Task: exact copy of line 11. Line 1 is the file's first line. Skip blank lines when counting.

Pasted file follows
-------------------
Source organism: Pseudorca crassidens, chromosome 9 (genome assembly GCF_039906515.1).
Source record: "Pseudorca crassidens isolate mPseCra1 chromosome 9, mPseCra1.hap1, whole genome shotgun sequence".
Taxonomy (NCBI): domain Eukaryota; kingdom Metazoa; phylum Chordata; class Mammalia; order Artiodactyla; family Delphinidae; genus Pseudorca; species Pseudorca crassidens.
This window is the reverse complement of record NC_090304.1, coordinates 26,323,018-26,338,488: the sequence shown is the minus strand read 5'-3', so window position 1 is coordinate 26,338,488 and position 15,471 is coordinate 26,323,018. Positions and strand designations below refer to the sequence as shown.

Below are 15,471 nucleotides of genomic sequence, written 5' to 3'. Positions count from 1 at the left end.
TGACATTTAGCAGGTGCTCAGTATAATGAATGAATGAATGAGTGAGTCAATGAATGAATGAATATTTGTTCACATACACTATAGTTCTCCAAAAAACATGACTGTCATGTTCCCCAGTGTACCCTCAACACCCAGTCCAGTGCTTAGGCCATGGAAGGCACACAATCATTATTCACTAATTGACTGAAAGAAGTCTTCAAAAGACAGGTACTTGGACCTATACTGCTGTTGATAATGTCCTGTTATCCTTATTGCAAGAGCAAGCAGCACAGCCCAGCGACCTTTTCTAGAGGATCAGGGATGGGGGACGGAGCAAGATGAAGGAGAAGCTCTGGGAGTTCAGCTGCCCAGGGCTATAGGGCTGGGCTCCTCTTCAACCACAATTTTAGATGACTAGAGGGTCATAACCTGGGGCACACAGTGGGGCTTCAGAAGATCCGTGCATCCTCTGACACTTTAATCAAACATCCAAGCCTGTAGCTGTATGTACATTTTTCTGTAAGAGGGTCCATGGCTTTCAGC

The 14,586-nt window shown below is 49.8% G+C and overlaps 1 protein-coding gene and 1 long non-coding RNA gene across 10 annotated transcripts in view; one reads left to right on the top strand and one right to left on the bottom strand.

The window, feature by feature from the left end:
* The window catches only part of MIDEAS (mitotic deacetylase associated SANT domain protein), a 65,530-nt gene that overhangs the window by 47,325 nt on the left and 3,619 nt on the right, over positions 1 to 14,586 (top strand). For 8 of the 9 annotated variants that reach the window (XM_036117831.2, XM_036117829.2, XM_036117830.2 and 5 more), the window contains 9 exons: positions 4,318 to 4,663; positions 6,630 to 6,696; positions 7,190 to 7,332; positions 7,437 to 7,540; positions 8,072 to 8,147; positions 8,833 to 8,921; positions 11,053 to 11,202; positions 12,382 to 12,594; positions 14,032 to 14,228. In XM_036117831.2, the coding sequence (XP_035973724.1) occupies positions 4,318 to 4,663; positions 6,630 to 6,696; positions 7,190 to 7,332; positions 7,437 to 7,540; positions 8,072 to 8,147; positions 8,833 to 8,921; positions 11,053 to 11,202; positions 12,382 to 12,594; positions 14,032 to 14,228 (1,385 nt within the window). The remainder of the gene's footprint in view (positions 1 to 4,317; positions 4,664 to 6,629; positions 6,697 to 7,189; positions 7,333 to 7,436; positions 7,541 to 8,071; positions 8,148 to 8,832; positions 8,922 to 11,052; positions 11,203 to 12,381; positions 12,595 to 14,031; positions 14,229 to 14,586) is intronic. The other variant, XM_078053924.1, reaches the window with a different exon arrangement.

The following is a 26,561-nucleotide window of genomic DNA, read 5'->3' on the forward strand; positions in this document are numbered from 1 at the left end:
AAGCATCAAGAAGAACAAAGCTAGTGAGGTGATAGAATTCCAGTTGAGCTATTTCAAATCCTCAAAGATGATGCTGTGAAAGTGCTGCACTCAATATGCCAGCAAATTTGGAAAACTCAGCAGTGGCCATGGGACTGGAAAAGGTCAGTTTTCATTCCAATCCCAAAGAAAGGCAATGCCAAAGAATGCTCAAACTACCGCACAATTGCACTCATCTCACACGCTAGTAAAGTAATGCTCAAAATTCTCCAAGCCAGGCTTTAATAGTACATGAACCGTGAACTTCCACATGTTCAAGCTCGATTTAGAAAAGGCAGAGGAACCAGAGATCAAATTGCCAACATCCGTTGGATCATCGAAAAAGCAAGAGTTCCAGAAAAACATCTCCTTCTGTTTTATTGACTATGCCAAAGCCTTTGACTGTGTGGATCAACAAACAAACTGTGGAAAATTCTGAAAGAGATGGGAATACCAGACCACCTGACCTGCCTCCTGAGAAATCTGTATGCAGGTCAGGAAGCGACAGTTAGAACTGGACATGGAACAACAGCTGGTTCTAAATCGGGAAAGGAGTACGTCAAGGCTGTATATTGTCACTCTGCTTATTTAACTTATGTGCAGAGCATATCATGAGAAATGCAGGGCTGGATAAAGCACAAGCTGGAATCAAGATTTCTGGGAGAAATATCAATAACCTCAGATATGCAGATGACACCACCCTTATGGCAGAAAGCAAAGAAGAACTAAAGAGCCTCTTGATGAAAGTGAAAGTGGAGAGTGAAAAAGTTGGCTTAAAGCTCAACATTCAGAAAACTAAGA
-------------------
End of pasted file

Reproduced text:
AAGCATCAAGAAGAACAAAGCTAGTGAGGTGATAGAATTCCAGTTGAGCTATTTCAAATCCTCAAAGATGATGCTGTGAAAGTGCTGCACTCAATATGCCAGCAAATTTGGAAAACTCAGCAGTGGCCATGGGACTGGAAAAGGTCAGTTTTCATTCCAATCCCAAAGAAAGGCAATGCCAAAGAATGCTCAAACTACCGCACAATTGCACTCATCTCACACGCTAGTAAAGTAATGCTCAAAATTCTCCAAGCCAGGCTTTAATAGTACATGAACCGTGAACTTCCACATGTTCAAGCTCGATTTAGAAAAGGCAGAGGAACCAGAGATCAAATTGCCAACATCCGTTGGATCATCGAAAAAGCAAGAGTTCCAGAAAAACATCTCCTTCTGTTTTATTGACTATGCCAAAGCCTTTGACTGTGTGGATCAACAAACAAACTGTGGAAAATTCTGAAAGAGATGGGAATACCAGACCACCTGACCTGCCTCCTGAGAAATCTGTATGCAGGTCAGGAAGCGACAGTTAGAACTGGACATGGAACAACAGCTGGTTCTAAATCGGGAAAGGAGTACGTCAAGGCTGTATATTGTCACTCTGCTTATTTAACTTATGTGCAGAGCATATCATGAGAAATGCAGGGCTGGATAAAGCACAAGCTGGAATCAAGATTTCTGGGAGAAATATCAATAACCTCAGATATGCAGATGACACCACCCTTATGGCAGAAAGCAAAGAAGAACTAAAGAGCCTCTTGATGAAAGTGAAAGTGGAGAGTGAAAAAGTTGGCTTAAAGCTCAACATTCAGAAAACTAAGA